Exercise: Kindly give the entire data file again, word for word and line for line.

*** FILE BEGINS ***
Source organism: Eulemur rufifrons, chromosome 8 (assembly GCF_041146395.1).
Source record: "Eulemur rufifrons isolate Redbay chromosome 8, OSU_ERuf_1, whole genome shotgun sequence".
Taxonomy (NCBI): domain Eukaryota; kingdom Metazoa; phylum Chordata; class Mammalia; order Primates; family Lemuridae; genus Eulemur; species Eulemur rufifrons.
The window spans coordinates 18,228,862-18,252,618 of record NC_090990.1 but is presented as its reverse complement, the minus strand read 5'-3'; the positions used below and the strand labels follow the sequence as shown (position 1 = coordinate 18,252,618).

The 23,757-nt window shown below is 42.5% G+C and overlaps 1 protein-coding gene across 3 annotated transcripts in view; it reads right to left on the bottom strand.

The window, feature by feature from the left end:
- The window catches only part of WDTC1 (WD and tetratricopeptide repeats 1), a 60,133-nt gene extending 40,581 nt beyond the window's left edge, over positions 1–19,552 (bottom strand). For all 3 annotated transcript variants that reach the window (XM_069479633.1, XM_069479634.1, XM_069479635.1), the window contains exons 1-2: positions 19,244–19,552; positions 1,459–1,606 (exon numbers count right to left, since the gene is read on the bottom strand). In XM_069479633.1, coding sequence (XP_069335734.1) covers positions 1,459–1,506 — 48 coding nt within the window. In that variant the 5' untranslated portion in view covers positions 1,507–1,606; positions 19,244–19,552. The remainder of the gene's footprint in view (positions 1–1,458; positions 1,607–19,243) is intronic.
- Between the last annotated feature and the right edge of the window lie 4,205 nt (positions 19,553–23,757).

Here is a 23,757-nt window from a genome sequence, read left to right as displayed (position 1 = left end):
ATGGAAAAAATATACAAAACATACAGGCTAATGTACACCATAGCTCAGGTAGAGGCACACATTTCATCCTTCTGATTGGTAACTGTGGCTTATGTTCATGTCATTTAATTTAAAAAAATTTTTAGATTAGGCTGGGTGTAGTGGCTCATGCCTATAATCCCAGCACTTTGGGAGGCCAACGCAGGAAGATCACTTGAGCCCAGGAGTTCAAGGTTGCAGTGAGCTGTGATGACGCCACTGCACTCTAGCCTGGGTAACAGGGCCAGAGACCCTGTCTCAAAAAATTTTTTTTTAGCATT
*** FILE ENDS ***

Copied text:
Source organism: Eulemur rufifrons, chromosome 8 (assembly GCF_041146395.1).
Source record: "Eulemur rufifrons isolate Redbay chromosome 8, OSU_ERuf_1, whole genome shotgun sequence".
Taxonomy (NCBI): domain Eukaryota; kingdom Metazoa; phylum Chordata; class Mammalia; order Primates; family Lemuridae; genus Eulemur; species Eulemur rufifrons.
The window spans coordinates 18,228,862-18,252,618 of record NC_090990.1 but is presented as its reverse complement, the minus strand read 5'-3'; the positions used below and the strand labels follow the sequence as shown (position 1 = coordinate 18,252,618).

The 23,757-nt window shown below is 42.5% G+C and overlaps 1 protein-coding gene across 3 annotated transcripts in view; it reads right to left on the bottom strand.

The window, feature by feature from the left end:
- The window catches only part of WDTC1 (WD and tetratricopeptide repeats 1), a 60,133-nt gene extending 40,581 nt beyond the window's left edge, over positions 1–19,552 (bottom strand). For all 3 annotated transcript variants that reach the window (XM_069479633.1, XM_069479634.1, XM_069479635.1), the window contains exons 1-2: positions 19,244–19,552; positions 1,459–1,606 (exon numbers count right to left, since the gene is read on the bottom strand). In XM_069479633.1, coding sequence (XP_069335734.1) covers positions 1,459–1,506 — 48 coding nt within the window. In that variant the 5' untranslated portion in view covers positions 1,507–1,606; positions 19,244–19,552. The remainder of the gene's footprint in view (positions 1–1,458; positions 1,607–19,243) is intronic.
- Between the last annotated feature and the right edge of the window lie 4,205 nt (positions 19,553–23,757).

Here is a 23,757-nt window from a genome sequence, read left to right as displayed (position 1 = left end):
ATGGAAAAAATATACAAAACATACAGGCTAATGTACACCATAGCTCAGGTAGAGGCACACATTTCATCCTTCTGATTGGTAACTGTGGCTTATGTTCATGTCATTTAATTTAAAAAAATTTTTAGATTAGGCTGGGTGTAGTGGCTCATGCCTATAATCCCAGCACTTTGGGAGGCCAACGCAGGAAGATCACTTGAGCCCAGGAGTTCAAGGTTGCAGTGAGCTGTGATGACGCCACTGCACTCTAGCCTGGGTAACAGGGCCAGAGACCCTGTCTCAAAAAATTTTTTTTTAGCATT